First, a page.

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Microsoft Quantum and collaborators prove shallow quantum circuits provide an exponential advantage

We know that Shor’s algorithm can factor integers on a quantum computer exponentially faster than any known classical algorithm, and that there are problems, such as the simulation of physical systems as posed by Richard Feynman in the 1980s, that quantum computers can solve that would take classical computers more than the lifetime of the universe to calculate.

But can we prove that a quantum computer can solve a problem exponentially faster than a classical computer?

In 2018, work by Sergey Bravyi (IBM Research), David Gosset (University of Waterloo), and Robert Koenig (Technische Universität München) described a problem that could be solved by a shallow quantum circuit but provably could not be solved by a shallow classical bounded circuit. (More on shallow bounded and unbounded circuits below.)

The primary question left open in their work was: Can shallow quantum circuits solve a problem that even a shallow classical unbounded circuit could not?

The answer is yes.

Robin Kothari, a Senior Researcher at Microsoft Quantum, Luke Schaeffer (University of Waterloo and former intern at Microsoft Quantum), and collaborators Adam Bene Watts (MIT) and Avishay Tal (UC Berkeley) recently showed that: shallow quantum circuits can solve problems that cannot be solved by shallow classical unbounded circuits, unless they use exponentially many gates.

These breakthrough results were presented by Luke Schaeffer at the Annual Conference on Quantum Information Processing (QIP), the largest quantum computing conference in the world, and at the Annual ACM SIGACT Symposium on Theory of Computing (STOC). Their findings are outlined here.

Motivated by the constraints of near-term quantum computing hardware, we compared the power of today’s depth-restricted quantum computers with depth-restricted classical computers.

Using today’s quantum computing hardware, we can study the power of quantum computers that run “shallow” quantum algorithms, whose run time is very small compared to the size of the problem being solved.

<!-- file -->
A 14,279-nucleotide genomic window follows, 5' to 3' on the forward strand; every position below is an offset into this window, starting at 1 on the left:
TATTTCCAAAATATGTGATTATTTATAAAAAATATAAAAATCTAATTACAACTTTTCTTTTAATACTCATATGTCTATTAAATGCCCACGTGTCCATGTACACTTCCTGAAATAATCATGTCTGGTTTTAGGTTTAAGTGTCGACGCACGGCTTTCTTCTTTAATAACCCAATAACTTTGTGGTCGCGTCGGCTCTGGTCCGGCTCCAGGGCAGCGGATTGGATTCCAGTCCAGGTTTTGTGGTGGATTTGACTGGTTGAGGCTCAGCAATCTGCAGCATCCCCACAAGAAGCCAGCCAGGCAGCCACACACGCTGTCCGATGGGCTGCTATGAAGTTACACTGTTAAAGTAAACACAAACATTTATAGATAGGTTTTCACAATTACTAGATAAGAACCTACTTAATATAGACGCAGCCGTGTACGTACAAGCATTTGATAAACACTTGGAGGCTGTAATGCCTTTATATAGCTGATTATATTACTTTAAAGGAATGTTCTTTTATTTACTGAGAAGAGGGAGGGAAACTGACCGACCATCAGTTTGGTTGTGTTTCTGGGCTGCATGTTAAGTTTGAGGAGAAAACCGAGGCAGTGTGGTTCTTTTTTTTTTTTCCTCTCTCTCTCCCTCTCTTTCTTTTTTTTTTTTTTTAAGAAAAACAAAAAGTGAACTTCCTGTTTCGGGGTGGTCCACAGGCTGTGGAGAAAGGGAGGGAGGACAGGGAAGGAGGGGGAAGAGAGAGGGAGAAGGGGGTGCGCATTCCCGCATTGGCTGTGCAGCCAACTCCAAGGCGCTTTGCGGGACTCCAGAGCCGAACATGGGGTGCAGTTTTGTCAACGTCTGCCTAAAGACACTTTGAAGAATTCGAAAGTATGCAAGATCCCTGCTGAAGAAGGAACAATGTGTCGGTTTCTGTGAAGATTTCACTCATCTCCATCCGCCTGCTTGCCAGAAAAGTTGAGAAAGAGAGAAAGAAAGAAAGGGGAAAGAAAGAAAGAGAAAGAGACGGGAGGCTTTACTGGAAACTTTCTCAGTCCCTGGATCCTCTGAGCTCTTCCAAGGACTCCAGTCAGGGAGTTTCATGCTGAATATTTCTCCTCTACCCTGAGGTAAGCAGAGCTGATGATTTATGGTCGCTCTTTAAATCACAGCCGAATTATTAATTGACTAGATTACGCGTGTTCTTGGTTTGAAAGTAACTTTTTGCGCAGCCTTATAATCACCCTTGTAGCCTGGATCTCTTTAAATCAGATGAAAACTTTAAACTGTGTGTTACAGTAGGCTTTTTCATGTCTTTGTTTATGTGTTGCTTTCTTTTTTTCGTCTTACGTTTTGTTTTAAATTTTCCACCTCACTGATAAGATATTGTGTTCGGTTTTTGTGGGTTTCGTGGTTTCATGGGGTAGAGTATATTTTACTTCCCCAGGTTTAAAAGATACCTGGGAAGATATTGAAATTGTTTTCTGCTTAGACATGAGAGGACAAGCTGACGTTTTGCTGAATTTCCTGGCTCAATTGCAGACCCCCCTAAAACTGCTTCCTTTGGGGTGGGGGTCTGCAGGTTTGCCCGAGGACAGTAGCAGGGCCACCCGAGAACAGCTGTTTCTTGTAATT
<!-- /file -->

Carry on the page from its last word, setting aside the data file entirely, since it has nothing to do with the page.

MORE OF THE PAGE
But first, some quantum basics.

An idealized quantum computer consists of some number of quantum bits, or “qubits.” There is a small set of quantum operations called quantum gates that act on two qubits at a time and can be applied to any pair of qubits. In a single time step, we allow these gates to be applied to pairs of qubits that do not overlap. For example, in one time step we can apply a quantum gate to qubits 1 and 2, and apply a potentially different quantum gate to qubits 3 and 4, and yet another quantum gate to qubits 5 and 6.

  • A quantum circuit is a sequence of quantum gates.
  • The depth of a quantum circuit is the number of time steps required to implement a quantum circuit.

Shallow quantum circuits are quantum circuits whose depth is fixed and does not increase with the size of the problem being solved.

The reality of near-term quantum computers is that they have a high error rate and can only tolerate a few time steps of quantum operations before noise overwhelms the signal in the circuit, so on the quantum hardware we currently run, we are motivated to run problems that use shallow quantum circuits.

We use a problem inspired by the work of David Mermin in 1990 on quantum pseudo-telepathy.*

Computer scientists have studied several classes of shallow classical circuits, the most well-known of which are called NC0 and AC0. We will call these circuits “shallow bounded circuits” and “shallow unbounded circuits,” respectively.

NC0 – shallow bounded circuits – are shallow classical circuits where:

  • The allowed gates are the logical AND and OR gates on 2 bits, and the NOT gate.
  • The AND gate takes in two input bits and outputs 1, if and only if both inputs are 1.
  • The OR gate takes in two input bits outputs 1, if and only if at least one input bit is 1.
  • The NOT gate negates the input bit.

Note that these shallow bounded circuits are known to be quite weak and their limitations are well understood. For example, these circuits cannot solve the simple problem of deciding if all input bits are equal to 0.

AC0 – shallow unbounded circuits – are similar, except that:

  • The AND and OR gates can accept an unbounded or unlimited number of inputs.
  • An AND gate with many inputs outputs 1, if and only if all inputs equal 1.
  • An OR gate with many inputs outputs 1, if and only if at least one of the inputs is 1.

Shallow unbounded circuits are much more powerful than shallow bounded circuits and as a standard and well-studied model, remain an active area of research.

With this discovery, we hope that new doors open, inspiring others to find solutions to real-world problems with quantum computing.

Watch Luke present these findings at QIP

Learn more about quantum computing

Start solving quantum problems; download the Microsoft Quantum Development Kit


* In 1990, David Mermin described a problem that could be solved by a group of quantum computers located far from each other that could not be explained by classical physics. It was as if the quantum computers used telepathy, which gave rise to the term “quantum pseudo-telepathy.” However, shallow quantum circuits cannot solve Mermin’s problem because the solution requires a quantum state known as the cat state (named after Schrödinger’s cat), which shallow quantum circuits cannot create. Instead, the problem used in this result swaps out the cat state and replaces it with a “poor man’s cat state” which can be created by shallow quantum circuits. The resulting problem can be solved by shallow quantum circuits but cannot even be solved by shallow classical unbounded circuits, as the authors show.